Reading Choice #1 Lead Wars: The Politics of Science and the Fate of America’s Children (pages 63-66).

Reading Choice #2 Philly Lead Article

Reading Choice #3 City of Philadelphia Lead Website

Reading Choice #4 Philly Lead Certification Article

 

Collaborative/Individual Practice: For this part of the lesson, select TWO of the FOUR source options. Then using the information you learned in each selected text, write an explanation of what you learned about the impact of lead on Philadelphia as you understand it.

 

 

 

 

 

 

 

 

 

 

 

 

 

 

 

 

 

 

 

 

 

 

 

 

 

 

 

 

 

 

Lesson Five Graphic Organizer

Name:                                                                                     Date:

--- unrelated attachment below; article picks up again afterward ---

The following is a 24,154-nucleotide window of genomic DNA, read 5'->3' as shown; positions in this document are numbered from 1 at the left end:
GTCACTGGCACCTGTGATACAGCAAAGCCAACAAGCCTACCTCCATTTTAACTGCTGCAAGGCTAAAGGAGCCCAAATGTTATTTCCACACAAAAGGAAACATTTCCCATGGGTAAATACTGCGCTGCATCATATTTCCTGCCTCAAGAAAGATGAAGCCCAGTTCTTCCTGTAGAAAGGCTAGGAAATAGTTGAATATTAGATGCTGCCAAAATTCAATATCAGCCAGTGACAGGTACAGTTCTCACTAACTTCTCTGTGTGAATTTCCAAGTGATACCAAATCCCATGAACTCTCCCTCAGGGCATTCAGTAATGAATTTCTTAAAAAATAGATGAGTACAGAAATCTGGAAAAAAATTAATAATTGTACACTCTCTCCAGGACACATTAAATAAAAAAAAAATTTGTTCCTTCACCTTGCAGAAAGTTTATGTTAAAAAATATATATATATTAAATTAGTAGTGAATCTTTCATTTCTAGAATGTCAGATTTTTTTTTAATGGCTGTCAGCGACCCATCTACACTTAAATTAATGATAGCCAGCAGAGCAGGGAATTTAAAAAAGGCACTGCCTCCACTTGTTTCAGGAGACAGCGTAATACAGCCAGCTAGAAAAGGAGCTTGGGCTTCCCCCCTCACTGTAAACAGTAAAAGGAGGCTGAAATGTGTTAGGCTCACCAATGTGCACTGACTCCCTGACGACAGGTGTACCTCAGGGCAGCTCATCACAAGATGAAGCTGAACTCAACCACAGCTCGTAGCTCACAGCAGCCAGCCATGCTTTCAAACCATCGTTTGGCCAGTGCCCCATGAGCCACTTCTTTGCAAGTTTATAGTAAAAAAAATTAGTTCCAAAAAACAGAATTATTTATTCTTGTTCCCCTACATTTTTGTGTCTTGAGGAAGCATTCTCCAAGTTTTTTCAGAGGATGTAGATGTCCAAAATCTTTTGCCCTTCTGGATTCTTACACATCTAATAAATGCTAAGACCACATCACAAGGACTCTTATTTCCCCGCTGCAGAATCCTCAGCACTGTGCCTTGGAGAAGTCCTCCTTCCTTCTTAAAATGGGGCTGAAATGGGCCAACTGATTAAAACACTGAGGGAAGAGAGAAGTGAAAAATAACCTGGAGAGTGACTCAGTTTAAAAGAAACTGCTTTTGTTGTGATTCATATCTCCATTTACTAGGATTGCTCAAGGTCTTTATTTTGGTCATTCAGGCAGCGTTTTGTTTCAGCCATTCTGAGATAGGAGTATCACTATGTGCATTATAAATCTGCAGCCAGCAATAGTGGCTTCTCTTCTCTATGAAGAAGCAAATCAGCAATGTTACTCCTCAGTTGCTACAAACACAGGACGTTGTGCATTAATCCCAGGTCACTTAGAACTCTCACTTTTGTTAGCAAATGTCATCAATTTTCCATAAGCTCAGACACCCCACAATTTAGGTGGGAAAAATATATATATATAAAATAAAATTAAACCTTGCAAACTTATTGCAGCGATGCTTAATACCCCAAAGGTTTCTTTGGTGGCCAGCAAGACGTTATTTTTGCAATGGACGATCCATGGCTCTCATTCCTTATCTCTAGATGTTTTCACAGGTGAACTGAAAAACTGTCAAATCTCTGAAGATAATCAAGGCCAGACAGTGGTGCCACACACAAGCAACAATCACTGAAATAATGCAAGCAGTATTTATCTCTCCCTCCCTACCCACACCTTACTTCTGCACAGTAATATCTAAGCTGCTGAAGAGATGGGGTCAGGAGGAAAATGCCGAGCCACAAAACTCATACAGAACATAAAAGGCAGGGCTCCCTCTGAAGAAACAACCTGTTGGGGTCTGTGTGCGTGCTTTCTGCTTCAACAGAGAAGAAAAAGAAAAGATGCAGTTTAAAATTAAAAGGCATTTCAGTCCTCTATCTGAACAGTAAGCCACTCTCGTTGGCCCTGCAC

Reading Selection Number One Summary:

 

 

Reading Selection Number Two Summary:
 

 

 

 

 

 

 

 

 

 

 

 

 

 

 

 

 

 

 

 

 

 

 

 

 

 

 

 

 

 

 

 

 

 

 

Reading Analysis

 

 

 

 

 

 

 

 

 

 

 

 

 

 

 

 

 

 

 

LEAD AWARENESS FINAL PROJECT

CC.1.4.7.U Use technology, including the Internet, to produce and publish writing and link W.7.6 Use technology, including the Internet, to produce and publish writing and link to and cite sources as well as to interact and collaborate with others, including linking to and citing sources.

CC.1.4.7.V Conduct short research projects to answer a question, drawing on several sources and generating additional related, focused questions for further research and investigation.

CC.1.4.7.W Gather relevant information from multiple print and digital sources, using search terms effectively; assess the credibility and accuracy of each source; and quote or paraphrase the data and conclusions of others while avoiding plagiarism and following a standard format for citation.